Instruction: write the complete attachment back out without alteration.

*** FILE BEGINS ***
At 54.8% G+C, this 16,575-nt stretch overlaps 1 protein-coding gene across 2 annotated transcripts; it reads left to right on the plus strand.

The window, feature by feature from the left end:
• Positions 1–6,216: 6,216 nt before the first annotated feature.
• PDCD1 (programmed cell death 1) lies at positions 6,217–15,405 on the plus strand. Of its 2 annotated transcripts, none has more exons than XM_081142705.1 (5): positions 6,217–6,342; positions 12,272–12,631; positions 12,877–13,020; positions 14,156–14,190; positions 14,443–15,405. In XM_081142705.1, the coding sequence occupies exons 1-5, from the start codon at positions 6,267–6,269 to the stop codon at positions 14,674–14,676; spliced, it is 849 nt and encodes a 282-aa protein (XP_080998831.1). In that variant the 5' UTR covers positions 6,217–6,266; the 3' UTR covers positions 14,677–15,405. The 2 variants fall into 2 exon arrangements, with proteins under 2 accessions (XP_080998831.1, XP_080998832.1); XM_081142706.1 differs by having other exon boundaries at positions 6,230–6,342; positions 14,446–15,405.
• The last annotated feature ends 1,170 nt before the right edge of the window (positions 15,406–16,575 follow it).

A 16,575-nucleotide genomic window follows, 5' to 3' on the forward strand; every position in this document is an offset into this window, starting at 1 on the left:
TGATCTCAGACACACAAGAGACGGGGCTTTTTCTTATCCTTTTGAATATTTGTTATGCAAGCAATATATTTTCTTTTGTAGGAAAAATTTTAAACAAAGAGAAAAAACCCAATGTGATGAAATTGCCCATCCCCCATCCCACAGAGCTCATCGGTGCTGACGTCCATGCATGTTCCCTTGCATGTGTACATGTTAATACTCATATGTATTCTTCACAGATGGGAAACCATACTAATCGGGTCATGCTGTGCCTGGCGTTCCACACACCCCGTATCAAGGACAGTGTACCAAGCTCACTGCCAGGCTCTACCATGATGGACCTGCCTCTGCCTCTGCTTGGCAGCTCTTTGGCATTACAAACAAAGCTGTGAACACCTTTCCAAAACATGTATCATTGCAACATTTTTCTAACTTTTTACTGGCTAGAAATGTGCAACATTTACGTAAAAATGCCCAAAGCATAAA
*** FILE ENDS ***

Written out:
At 54.8% G+C, this 16,575-nt stretch overlaps 1 protein-coding gene across 2 annotated transcripts; it reads left to right on the plus strand.

The window, feature by feature from the left end:
• Positions 1–6,216: 6,216 nt before the first annotated feature.
• PDCD1 (programmed cell death 1) lies at positions 6,217–15,405 on the plus strand. Of its 2 annotated transcripts, none has more exons than XM_081142705.1 (5): positions 6,217–6,342; positions 12,272–12,631; positions 12,877–13,020; positions 14,156–14,190; positions 14,443–15,405. In XM_081142705.1, the coding sequence occupies exons 1-5, from the start codon at positions 6,267–6,269 to the stop codon at positions 14,674–14,676; spliced, it is 849 nt and encodes a 282-aa protein (XP_080998831.1). In that variant the 5' UTR covers positions 6,217–6,266; the 3' UTR covers positions 14,677–15,405. The 2 variants fall into 2 exon arrangements, with proteins under 2 accessions (XP_080998831.1, XP_080998832.1); XM_081142706.1 differs by having other exon boundaries at positions 6,230–6,342; positions 14,446–15,405.
• The last annotated feature ends 1,170 nt before the right edge of the window (positions 15,406–16,575 follow it).

A 16,575-nucleotide genomic window follows, 5' to 3' on the forward strand; every position in this document is an offset into this window, starting at 1 on the left:
TGATCTCAGACACACAAGAGACGGGGCTTTTTCTTATCCTTTTGAATATTTGTTATGCAAGCAATATATTTTCTTTTGTAGGAAAAATTTTAAACAAAGAGAAAAAACCCAATGTGATGAAATTGCCCATCCCCCATCCCACAGAGCTCATCGGTGCTGACGTCCATGCATGTTCCCTTGCATGTGTACATGTTAATACTCATATGTATTCTTCACAGATGGGAAACCATACTAATCGGGTCATGCTGTGCCTGGCGTTCCACACACCCCGTATCAAGGACAGTGTACCAAGCTCACTGCCAGGCTCTACCATGATGGACCTGCCTCTGCCTCTGCTTGGCAGCTCTTTGGCATTACAAACAAAGCTGTGAACACCTTTCCAAAACATGTATCATTGCAACATTTTTCTAACTTTTTACTGGCTAGAAATGTGCAACATTTACGTAAAAATGCCCAAAGCATAAA